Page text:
That was over ten years ago. During a time when the world of personal expression on the World Wide Web was new and mostly unexplored. When researching job candidates online was mostly unheard of.

Cut to today, a time when not having an online presence in some form or fashion – be it through Facebook, YouTube, LinkedIn, Instagram, Pinterest, WordPress, Tumblr, Blogger, and the list goes on – is atypical. And a time when prospective employers “Google” candidates on a regular basis to learn things about them that the standard resume and cover letter won’t reveal.

I know this because I’ve done it. And I know colleagues who have done it. Also, it is a two-way street. I know candidates who looked me up before submitting their cover letter and resume to me. In one particular case that tactic backfired because their cover letter said way too much about me and not enough about them. A little stalker-ish really. [Sidebar: please don’t do that…]

The reality is that today we’re living life online. Information is readily available to anyone with a computer and a search field, and companies are taking full advantage of it in their talent acquisition practices. Here we are – smack in the middle of the Information Age. But sadly many of us forget or are oblivious to this fact and the growing reality that what we do in the virtual world bleeds into our physical world…and our careers.

Your CareerFor example, a colleague recently relayed a concern about a friend’s daughter who had just turned 21 and celebrated her birthday as many newly minted 21-year-olds do: she drank and drank and posted photos of her drinking, as well as the results thereof, online.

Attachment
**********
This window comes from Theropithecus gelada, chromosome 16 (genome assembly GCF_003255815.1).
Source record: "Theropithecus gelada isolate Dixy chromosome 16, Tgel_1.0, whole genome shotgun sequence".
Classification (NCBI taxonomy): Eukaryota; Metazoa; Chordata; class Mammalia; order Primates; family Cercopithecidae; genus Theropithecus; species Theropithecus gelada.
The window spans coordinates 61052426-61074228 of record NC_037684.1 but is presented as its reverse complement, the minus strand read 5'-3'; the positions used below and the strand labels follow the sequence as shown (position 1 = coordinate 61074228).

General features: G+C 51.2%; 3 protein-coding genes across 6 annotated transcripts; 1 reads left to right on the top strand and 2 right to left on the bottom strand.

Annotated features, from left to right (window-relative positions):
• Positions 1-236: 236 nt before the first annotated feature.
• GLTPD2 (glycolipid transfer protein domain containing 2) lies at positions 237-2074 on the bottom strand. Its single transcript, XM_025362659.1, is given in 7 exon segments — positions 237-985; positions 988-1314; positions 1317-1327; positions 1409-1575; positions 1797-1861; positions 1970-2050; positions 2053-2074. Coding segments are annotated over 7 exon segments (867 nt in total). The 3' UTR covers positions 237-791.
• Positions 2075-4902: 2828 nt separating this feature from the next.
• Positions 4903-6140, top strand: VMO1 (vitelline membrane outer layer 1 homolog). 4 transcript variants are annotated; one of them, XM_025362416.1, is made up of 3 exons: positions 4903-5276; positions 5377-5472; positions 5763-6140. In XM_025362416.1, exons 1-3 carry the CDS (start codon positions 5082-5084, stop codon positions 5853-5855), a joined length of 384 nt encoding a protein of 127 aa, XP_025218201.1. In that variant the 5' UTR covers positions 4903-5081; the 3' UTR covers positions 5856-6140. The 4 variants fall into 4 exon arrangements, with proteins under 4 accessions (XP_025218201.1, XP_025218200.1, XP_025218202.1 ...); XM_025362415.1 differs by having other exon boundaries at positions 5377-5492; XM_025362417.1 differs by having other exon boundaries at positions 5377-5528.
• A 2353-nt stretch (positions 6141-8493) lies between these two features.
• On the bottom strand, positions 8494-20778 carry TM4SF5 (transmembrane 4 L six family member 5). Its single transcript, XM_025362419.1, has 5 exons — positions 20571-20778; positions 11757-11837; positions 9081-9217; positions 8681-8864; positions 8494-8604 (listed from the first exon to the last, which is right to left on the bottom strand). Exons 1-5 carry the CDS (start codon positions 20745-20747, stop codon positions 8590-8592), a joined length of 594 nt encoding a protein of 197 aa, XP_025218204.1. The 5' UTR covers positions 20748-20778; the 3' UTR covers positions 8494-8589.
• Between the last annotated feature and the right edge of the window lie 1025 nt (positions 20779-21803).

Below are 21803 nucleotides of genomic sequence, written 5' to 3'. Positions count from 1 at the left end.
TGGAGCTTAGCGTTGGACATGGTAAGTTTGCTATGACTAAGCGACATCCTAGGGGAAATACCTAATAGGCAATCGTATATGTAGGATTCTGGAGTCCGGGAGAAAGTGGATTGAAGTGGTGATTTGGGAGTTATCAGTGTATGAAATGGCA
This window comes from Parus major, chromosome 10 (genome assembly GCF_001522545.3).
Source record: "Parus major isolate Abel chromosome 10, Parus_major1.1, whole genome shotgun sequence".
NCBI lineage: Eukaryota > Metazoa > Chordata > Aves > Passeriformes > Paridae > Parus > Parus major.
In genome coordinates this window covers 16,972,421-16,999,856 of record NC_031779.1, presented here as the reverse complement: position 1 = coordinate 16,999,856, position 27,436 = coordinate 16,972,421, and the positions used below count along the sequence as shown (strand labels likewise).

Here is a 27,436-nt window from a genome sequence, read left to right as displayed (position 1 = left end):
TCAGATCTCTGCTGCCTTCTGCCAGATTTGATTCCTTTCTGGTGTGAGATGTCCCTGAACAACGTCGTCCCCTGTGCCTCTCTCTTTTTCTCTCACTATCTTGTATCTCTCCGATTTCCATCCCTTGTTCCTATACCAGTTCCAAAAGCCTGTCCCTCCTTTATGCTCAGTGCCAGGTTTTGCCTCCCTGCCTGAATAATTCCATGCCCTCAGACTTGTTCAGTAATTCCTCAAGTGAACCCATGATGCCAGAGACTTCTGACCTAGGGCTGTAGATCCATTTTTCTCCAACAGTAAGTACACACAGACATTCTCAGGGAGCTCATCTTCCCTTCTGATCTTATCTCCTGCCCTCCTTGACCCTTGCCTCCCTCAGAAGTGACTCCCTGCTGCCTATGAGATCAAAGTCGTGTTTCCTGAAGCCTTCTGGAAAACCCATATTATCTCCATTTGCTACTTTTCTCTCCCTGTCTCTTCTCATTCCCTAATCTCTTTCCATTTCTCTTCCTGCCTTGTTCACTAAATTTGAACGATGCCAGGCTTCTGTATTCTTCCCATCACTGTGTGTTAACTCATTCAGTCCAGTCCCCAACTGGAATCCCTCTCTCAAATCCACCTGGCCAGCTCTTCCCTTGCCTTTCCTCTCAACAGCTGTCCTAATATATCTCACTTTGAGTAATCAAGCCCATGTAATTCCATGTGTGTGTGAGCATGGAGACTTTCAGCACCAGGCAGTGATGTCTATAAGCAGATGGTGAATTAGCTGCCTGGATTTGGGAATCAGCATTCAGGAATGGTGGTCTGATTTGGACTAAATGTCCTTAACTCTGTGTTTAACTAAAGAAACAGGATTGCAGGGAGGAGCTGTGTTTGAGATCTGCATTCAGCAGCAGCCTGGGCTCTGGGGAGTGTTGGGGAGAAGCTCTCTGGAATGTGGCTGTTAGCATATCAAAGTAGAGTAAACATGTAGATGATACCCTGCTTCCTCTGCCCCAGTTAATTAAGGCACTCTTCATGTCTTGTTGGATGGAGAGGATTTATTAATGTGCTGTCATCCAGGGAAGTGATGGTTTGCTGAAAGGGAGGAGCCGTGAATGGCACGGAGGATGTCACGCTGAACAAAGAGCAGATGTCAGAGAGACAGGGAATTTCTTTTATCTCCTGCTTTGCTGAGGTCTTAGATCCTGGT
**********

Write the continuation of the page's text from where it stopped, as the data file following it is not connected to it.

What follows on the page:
This particular 21-year-old wants to be a school teacher. My colleague is concerned, and I don’t blame him, that a prospective employer will run across these photos and think twice about hiring her. And should that 21-year old be surprised?

Now, I’m not suggesting that we should live perfect lives and not do the normal things that humans do. Certainly not. But what I am suggesting is that we accept the reality that when the time comes to enter (or transition within) the workforce everything we post online affects our career prospects as well as our career longevity.

So, what do we do about it? What’s the solution? Simple. Manage your online presence.

Social Media Self-Management is the new Career Skill that you need right now. Here are three easy questions to ask that’ll put you on the path to success:

  1. Is my email address professional or a little too personal?